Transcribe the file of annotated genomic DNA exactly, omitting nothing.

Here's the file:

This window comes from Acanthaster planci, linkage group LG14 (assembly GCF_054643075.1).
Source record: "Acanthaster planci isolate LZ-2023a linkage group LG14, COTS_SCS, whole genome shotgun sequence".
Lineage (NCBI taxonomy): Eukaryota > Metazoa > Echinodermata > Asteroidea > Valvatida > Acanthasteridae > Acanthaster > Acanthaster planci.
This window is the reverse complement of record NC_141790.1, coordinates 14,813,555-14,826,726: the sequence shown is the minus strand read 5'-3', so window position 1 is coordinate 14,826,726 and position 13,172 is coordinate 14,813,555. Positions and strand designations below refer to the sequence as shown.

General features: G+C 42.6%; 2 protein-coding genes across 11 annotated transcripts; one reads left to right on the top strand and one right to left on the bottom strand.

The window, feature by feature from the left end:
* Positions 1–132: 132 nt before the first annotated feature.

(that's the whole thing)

This window comes from Acanthaster planci, linkage group LG14 (assembly GCF_054643075.1).
Source record: "Acanthaster planci isolate LZ-2023a linkage group LG14, COTS_SCS, whole genome shotgun sequence".
Lineage (NCBI taxonomy): Eukaryota > Metazoa > Echinodermata > Asteroidea > Valvatida > Acanthasteridae > Acanthaster > Acanthaster planci.
This window is the reverse complement of record NC_141790.1, coordinates 14,813,555-14,826,726: the sequence shown is the minus strand read 5'-3', so window position 1 is coordinate 14,826,726 and position 13,172 is coordinate 14,813,555. Positions and strand designations below refer to the sequence as shown.

General features: G+C 42.6%; 2 protein-coding genes across 11 annotated transcripts; one reads left to right on the top strand and one right to left on the bottom strand.

The window, feature by feature from the left end:
* Positions 1–132: 132 nt before the first annotated feature.